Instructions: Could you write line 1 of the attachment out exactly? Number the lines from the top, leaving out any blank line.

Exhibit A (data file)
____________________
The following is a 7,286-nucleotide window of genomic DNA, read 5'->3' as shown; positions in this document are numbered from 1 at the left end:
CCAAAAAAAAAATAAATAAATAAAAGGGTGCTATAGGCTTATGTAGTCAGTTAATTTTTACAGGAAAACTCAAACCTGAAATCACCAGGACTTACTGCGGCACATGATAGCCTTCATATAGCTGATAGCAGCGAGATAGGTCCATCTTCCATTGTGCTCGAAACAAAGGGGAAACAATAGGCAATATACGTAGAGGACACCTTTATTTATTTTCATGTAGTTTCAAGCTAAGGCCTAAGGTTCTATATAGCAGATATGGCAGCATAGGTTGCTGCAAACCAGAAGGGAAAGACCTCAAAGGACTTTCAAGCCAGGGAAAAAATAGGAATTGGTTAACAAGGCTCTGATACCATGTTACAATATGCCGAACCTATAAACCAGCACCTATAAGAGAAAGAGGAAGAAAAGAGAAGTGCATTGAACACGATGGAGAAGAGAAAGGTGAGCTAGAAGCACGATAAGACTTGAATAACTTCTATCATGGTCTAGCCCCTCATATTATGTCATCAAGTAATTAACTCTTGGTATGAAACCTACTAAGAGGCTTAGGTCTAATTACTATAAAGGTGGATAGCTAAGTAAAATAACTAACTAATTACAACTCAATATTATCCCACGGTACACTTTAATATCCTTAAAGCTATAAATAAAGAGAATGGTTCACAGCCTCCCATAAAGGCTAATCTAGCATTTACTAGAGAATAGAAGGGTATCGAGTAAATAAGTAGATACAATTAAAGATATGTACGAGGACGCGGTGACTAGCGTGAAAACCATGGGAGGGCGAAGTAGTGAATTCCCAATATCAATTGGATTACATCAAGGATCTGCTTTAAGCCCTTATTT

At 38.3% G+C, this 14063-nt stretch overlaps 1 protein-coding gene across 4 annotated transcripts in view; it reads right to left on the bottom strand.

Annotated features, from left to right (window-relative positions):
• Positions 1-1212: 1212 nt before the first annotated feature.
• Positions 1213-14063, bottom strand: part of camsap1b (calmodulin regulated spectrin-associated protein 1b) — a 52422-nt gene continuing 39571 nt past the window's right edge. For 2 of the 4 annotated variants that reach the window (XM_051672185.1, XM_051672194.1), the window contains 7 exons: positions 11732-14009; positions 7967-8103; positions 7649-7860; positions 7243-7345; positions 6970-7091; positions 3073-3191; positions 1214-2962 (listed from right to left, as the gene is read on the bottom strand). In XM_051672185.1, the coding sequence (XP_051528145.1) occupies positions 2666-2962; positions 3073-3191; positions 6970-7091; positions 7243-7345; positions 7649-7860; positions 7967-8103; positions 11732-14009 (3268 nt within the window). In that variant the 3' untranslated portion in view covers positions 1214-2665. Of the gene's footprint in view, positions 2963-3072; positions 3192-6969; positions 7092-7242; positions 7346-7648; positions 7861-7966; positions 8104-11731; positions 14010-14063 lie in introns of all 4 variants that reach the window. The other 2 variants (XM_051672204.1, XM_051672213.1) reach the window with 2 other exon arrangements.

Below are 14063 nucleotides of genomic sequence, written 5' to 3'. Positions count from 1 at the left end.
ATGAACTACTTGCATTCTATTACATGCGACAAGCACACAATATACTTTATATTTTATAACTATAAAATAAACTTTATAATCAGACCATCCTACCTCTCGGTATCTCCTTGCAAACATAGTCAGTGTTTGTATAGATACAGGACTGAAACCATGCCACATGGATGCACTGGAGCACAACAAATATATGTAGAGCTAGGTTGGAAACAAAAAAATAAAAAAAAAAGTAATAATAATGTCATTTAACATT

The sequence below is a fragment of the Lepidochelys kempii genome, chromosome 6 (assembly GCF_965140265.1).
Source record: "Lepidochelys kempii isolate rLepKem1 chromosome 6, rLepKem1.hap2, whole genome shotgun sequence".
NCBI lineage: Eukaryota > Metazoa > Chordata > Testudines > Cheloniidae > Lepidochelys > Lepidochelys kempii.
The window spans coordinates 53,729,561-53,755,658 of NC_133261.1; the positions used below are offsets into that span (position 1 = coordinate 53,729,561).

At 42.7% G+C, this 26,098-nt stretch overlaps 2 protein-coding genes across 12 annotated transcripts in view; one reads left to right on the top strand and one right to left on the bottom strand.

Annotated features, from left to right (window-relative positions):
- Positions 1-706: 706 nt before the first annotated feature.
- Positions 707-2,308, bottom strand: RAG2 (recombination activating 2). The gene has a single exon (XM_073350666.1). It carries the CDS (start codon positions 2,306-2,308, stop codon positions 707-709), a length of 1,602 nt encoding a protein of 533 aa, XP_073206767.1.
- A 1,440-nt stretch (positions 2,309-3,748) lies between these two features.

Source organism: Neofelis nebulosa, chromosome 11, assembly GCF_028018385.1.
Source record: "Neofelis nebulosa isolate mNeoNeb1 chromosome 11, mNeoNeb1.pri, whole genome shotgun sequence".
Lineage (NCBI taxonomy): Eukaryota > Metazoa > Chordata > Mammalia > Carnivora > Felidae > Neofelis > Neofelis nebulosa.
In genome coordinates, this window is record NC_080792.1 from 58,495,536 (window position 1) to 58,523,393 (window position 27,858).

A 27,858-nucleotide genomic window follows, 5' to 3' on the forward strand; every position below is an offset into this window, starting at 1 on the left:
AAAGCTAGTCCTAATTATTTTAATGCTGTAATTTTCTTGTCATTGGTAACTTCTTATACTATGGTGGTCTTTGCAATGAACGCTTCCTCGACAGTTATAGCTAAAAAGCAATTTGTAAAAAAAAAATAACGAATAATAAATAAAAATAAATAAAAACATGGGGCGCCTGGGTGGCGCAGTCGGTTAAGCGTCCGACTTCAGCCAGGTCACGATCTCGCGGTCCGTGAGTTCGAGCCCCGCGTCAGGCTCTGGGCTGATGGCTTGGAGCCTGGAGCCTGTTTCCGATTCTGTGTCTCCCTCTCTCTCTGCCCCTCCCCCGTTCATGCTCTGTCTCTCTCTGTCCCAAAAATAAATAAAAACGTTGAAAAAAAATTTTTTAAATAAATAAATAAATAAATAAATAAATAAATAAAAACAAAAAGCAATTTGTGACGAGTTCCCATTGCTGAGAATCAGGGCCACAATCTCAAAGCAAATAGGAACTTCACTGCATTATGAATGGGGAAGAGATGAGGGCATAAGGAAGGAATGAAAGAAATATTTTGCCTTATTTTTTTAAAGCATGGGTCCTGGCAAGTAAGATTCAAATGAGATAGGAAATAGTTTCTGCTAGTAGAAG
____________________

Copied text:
The following is a 7,286-nucleotide window of genomic DNA, read 5'->3' as shown; positions in this document are numbered from 1 at the left end: